So Obama is trumpeting LOSING by 6 points while spending the week crying about voter disenfranchisement? The Democratic voters of Nevada clearly chose Clinton and Obama is celebrating that the intent of the voters may be thwarted by these atrocious caucus rules?
This is pathetic, insulting and ridiculous. Shame on the Obama campaign for this.
TPM's Greg Sargent has this video of Obama comparing his ability to make a transformational change to that which Ronald Reagan accomplished in 1980:
I will not take the easy political cheap shot here and take on Obama's point. Greg describes it well:
Obama is also making an argument about the readiness of the electorate for change, comparing today's desire for a new direction with the electorate's mood in 1980. In this context, Obama is presenting himself as a potentially transformational figure in opposition to Hillary, who, Obama has been arguing, is unequipped to tap into the public's mood due to her coming of age in the sixties and her involvement in the political battles of the 1990s.
Obama simply misunderstands how Reagan achieved that transformational change - to the detriment of the country I must add - he ran a partisan, ideological divisive campaign that excoriated Democratic values and trumpeted GOP values. He also race baited.
Obama is running a post-partisan, nonideological campaign that is bereft of defenses of Democratic values and ideas. He is running an anti-Reagan campaign. His argument is simply ahistorical. It is precisely BECAUSE he refuses to try and make this a transformational campaign, a campaign to fight for Dem values, to persuade the country that the Dems are right, that his campaign is a promise unfulfilled.
Because he put the Democratic Party first. In really laying the race brouhaha to rest, Senator Obama went beyond what was politically expedient for his campaign - which was to of course appear to disclaim any desire for the dispute - to go above and beyond that. He expressly and emphatically cleared the Clinton campaign of engaging in racial politics AND he took some responsibility for the controversy. He was the biggest person in the room - for the benefit of the Democratic Party. No Obama for Obama, as I have often accused him of, this was Obama for the Democratic Party. Some examples:
SEN. OBAMA: Well, I think Hillary said it well. . . . Now, race has always been an issue in our politics and in this country, but one of the premises of my campaign and, I think, of the Democratic Party -- and I know that John and Hillary have always been committed to racial equality -- is that we can't solve these challenges unless we can come together as a people and we're not resorting to the same -- or falling into the same traps of division that we have in the past.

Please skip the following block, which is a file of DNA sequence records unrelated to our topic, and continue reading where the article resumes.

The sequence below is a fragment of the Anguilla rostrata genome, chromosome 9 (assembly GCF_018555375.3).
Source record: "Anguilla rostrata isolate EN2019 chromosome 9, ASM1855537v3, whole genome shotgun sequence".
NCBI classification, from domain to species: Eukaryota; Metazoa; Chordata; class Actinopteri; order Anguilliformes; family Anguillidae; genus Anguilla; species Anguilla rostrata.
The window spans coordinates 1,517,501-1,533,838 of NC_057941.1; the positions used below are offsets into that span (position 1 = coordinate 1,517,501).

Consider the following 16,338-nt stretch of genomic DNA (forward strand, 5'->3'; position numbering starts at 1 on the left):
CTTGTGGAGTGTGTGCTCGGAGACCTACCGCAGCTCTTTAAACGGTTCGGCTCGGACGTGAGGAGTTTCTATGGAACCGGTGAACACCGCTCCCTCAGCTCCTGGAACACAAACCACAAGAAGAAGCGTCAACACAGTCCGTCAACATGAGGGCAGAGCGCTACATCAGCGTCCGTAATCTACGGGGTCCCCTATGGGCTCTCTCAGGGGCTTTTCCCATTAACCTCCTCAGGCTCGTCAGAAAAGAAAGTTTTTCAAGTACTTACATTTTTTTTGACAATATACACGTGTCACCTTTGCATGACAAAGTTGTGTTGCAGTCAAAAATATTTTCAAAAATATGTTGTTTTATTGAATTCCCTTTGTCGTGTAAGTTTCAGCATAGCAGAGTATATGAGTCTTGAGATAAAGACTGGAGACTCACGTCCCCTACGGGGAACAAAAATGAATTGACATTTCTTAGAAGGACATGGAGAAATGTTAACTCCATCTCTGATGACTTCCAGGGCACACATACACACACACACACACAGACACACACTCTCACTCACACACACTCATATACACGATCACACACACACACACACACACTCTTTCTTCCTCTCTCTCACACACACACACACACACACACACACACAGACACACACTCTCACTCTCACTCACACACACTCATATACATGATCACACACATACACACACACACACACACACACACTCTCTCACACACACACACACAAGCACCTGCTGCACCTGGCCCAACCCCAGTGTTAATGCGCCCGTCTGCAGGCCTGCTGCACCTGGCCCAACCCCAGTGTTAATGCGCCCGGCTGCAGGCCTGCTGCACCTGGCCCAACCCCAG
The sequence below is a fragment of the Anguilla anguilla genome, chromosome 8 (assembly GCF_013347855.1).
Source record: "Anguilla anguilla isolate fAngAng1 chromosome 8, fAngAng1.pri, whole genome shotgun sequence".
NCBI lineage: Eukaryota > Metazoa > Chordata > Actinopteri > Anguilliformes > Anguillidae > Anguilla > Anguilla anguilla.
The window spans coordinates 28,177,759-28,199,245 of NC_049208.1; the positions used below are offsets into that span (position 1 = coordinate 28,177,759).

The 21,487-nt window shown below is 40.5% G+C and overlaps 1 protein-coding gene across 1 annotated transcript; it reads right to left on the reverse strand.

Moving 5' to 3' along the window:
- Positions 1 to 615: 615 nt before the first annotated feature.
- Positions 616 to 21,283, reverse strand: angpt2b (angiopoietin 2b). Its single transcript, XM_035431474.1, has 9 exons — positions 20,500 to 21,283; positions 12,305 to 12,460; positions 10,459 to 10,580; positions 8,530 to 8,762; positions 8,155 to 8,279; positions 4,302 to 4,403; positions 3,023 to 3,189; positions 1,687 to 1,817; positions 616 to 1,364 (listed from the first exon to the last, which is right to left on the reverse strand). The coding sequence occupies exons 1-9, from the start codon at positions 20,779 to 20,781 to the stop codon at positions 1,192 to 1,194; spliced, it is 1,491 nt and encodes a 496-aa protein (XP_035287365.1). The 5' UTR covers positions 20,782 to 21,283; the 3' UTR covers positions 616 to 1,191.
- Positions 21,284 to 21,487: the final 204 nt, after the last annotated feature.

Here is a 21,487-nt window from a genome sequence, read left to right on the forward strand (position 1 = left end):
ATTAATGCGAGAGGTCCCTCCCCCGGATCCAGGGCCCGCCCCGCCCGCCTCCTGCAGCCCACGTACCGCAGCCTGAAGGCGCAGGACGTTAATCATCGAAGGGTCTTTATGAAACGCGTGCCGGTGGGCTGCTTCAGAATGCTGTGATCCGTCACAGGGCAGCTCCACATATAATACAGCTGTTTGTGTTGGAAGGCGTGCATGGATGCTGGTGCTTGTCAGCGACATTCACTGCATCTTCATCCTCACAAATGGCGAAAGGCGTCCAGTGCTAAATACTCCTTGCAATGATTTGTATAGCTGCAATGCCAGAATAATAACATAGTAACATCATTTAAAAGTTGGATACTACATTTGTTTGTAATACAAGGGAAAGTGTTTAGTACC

Here's post that will make all candidates' supporters angry. I am disappointed with all the candidates in the race now. For years now I have advocated a politics of contrast and Fighting Dems fighting for the Common Good.
At first blush, I fully expected to support John Edwards who made these concepts a centerpiece of his campaign. He move the debate back to Democratic values and helped push the other candidates towards this vision. But there were some substantive problems that I had with Edwards, on trade and immigration, that made support of him difficult for me. Later, with his unfair attacks on Hillary Clinton and his alliance with Barack Obama, despite his very real difference of view on theories of change, made rejecting Edwards quite easy for me.
Of course Senator Dick Durbin, a fine man and politician, is doing the work of the Obama campaign when he says:
I'm really troubled by his questioning the sincerity of Barack Obama's opposition to the war in Iraq . . .
Durbin, a staunch Obama supporter had no qualms apparently when Obama was accusing Clinton and DURBIN (and McCaskill, Nelson et al) of fomenting war with Iran when they voted for the Kyl-Lieberman Amendment:
Barack Obama is the ONLY major candidate for president to oppose both the Iraq War from the very start and the Senate amendment that raises the risk of war with Iran," the front of the Obama mailer stated. The back is printed with the line, "While other Democrats voted for the Kyl-Lieberman Amendment, Barack Obama opposed another Bush foreign policy fiasco."
What did Durbin say about that? Nothing of course. This is all politics. More . . .
Oh by the way, Obama did not oppose Kyl-Lieberman, he was not even there to debate on it or vote on it. But he felt comfortable accusing Durbin and Clinton and others Dems of fomenting war with Iran. For the record, I believe voting for Kyl-Lieberman was a mistake. I also believe NOT voting against it or being there to debate it, as Obama did, was also a mistake.